Sue Buffkin taught language arts in the 1970s and 1980s at Samarkand Manor (also spelled Samarcand Manor) in Eagle Springs, Moore County, North Carolina, a rehabilitation center for delinquent children. She was also a historian for the school. Her papers include her secretarial minutes and notes (1974-1984) for faculty and general staff meetings, very limited correspondence, student essays, the 50th anniversary publication (1968), and reports and publications (1971-1991) such as the student publication The Straw (1977), the staff publication The Samarkand Communiqué (1990, 1991), and an undated Samarkand Behavior Code.
Sue Addor Buffkin was born 26 March 1925, and died 7 August 2012. She was educated at Aberdeen High School, Rabun Gap College, and Flora McDonald College. During her career, she taught at Greenwood High School and Aberdeen High School, as well as Samarkand (or Samarcand) Manor in Eagle Springs, Moore County, North Carolina. She taught language arts at Samarkand, a rehabilitation center for delinquent children, and was also the historian for the school. Buffkin taught at Samarkand in the 1970s and 1980s, but was involved with the school into the 1990s in her role as a historian.
Samarkand Manor, also known as the State Home and Industrial School for Girls, was a correctional center established in 1918. The site was formerly the Marienfield Open-Air School for boys, which opened in 1914, but was purchased a few years later in 1917 by the North Carolina State Legislature and turned into a girls' correctional center. The institution provided a safe home for troubled girls, as well as a variety of vocational training and skills such as sewing, canning, and farmwork. Controversially, the school was also the site of many forced sterilizations as recently as the 1950s. In 1974, the school was officially renamed Samarkand manor when it came under the purview of the North Carolina Department of Human Resources, Youth Division. At this time, it became open to both male and female children and young adults, and shifted its focus from vocational training to therapy and treatment.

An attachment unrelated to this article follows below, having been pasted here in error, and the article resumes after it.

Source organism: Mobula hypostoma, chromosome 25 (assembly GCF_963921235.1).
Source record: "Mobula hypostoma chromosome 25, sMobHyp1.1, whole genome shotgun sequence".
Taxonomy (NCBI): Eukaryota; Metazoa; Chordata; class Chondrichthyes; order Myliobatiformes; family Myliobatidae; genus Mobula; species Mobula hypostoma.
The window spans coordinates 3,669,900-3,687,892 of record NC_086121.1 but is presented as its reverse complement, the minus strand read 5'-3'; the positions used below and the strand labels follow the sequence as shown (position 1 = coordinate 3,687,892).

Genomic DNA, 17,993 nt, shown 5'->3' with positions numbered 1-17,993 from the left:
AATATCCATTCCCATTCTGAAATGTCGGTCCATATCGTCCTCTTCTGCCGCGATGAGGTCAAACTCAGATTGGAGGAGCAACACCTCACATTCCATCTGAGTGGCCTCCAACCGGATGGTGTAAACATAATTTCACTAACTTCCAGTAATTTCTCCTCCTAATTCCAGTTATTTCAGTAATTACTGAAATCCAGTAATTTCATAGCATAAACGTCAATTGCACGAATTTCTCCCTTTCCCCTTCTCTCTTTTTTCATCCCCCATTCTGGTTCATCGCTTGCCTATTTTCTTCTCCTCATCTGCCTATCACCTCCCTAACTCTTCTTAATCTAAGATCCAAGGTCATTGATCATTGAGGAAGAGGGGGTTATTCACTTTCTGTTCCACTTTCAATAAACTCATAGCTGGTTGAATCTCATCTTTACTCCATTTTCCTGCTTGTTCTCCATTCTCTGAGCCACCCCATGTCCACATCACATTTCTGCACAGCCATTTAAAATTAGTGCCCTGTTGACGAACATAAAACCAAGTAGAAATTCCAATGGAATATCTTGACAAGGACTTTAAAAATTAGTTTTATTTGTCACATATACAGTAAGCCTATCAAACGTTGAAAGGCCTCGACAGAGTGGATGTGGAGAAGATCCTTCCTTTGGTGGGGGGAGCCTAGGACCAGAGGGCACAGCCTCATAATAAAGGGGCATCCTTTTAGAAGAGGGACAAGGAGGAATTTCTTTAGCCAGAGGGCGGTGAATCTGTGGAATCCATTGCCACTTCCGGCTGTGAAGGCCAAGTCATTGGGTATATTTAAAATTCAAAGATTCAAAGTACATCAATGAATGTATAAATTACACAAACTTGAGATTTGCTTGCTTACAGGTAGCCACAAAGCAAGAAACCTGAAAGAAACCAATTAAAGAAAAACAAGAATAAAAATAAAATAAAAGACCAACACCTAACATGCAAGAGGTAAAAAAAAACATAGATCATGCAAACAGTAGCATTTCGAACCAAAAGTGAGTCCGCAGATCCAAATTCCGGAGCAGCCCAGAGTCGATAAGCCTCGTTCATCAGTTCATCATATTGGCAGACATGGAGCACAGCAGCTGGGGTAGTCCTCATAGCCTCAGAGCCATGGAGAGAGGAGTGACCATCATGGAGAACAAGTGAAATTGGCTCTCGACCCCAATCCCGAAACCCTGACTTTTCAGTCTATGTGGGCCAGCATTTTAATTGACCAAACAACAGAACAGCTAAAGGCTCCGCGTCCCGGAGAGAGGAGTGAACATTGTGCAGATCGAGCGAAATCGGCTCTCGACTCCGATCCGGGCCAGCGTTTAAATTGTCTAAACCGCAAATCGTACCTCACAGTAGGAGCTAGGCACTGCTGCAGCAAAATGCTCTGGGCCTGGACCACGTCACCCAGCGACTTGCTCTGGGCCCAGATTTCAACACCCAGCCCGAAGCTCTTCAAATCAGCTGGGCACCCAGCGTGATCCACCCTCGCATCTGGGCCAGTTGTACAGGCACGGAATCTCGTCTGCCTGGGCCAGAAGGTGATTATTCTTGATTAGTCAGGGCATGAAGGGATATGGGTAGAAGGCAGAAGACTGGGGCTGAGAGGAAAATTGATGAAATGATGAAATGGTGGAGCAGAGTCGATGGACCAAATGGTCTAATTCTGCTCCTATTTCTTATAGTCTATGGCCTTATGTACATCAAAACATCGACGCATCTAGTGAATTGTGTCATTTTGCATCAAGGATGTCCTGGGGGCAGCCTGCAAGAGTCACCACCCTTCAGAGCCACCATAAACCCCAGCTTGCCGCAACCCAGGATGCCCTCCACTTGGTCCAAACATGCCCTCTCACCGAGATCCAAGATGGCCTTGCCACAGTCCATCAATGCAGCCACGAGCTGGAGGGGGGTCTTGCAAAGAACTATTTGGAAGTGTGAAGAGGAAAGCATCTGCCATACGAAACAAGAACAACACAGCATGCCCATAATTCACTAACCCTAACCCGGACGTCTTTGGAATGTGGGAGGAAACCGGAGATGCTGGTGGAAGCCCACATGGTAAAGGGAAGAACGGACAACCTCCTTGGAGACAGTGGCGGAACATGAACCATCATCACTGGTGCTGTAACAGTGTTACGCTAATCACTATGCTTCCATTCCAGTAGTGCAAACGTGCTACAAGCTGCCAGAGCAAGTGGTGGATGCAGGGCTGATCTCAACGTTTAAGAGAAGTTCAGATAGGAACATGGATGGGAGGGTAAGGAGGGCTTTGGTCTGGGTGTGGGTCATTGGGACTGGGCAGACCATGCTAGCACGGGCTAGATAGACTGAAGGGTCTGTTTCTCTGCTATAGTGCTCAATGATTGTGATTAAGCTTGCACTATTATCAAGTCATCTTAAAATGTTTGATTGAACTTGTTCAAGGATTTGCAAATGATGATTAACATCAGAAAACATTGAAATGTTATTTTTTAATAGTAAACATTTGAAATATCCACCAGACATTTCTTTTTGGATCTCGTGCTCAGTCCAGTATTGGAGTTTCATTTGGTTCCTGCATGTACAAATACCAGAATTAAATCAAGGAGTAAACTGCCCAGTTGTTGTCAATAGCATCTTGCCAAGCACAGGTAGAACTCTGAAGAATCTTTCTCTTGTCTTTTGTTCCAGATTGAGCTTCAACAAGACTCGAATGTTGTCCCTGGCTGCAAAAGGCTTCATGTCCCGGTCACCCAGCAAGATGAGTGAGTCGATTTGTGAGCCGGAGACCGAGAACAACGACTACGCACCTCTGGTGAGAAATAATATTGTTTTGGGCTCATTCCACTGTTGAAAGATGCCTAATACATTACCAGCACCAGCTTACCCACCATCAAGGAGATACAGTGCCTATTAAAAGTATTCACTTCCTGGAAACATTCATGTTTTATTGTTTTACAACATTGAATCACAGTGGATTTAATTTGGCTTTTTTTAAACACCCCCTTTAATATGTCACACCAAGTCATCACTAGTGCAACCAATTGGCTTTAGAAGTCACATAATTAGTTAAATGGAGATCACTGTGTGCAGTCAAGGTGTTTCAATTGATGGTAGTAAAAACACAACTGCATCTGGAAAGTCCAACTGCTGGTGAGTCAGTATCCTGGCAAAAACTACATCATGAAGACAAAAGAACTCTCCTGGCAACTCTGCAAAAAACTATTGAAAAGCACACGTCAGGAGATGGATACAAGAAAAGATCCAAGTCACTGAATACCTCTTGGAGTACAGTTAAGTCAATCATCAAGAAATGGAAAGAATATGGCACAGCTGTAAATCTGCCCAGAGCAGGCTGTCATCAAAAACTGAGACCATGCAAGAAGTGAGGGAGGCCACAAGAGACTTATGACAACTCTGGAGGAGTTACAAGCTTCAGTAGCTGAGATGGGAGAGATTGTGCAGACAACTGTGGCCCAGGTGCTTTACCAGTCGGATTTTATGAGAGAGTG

The facility was closed in 2011 due to state budget cuts and remained vacant until 2012, when it was taken over by the North Carolina Department of Public Safety as a training facility. Construction of several new buildings and improvements to others began shortly afterward. These improvements were completed in 2017. That same year, the first class of law enforcement students graduated from the school. It is still open and educating law enforcement students as of 2019.
This collection contains various types of material from Sue Buffkin's personal papers, relating to her time as a teacher and historian at Samarkand Manor. The bulk of the collection consists of memos concerning various elements of school administration and minutes of meetings about similar topics. The small amount of correspondence primarily includes letters between school administrators and government officials, and mostly does not relate specifically to Buffkin.
Other types of material in the collection are a history publication from the school's 50th anniversary in 1968, several issues of the school's student publication The Straw and faculty publication The Samarkand Communiqué, a program for the chapel dedication in 1975, and an undated behavioral code. The collection also contains insights into the lives of students at the school, including many personal essays written by students and a few behavioral reports.
Gift of Robbie Buffkin Harter
Processing completed by Emily DiBiase on May 14, 2019.
Literary rights to specific documents are retained by the authors or their descendants in accordance with U.S. copyright law.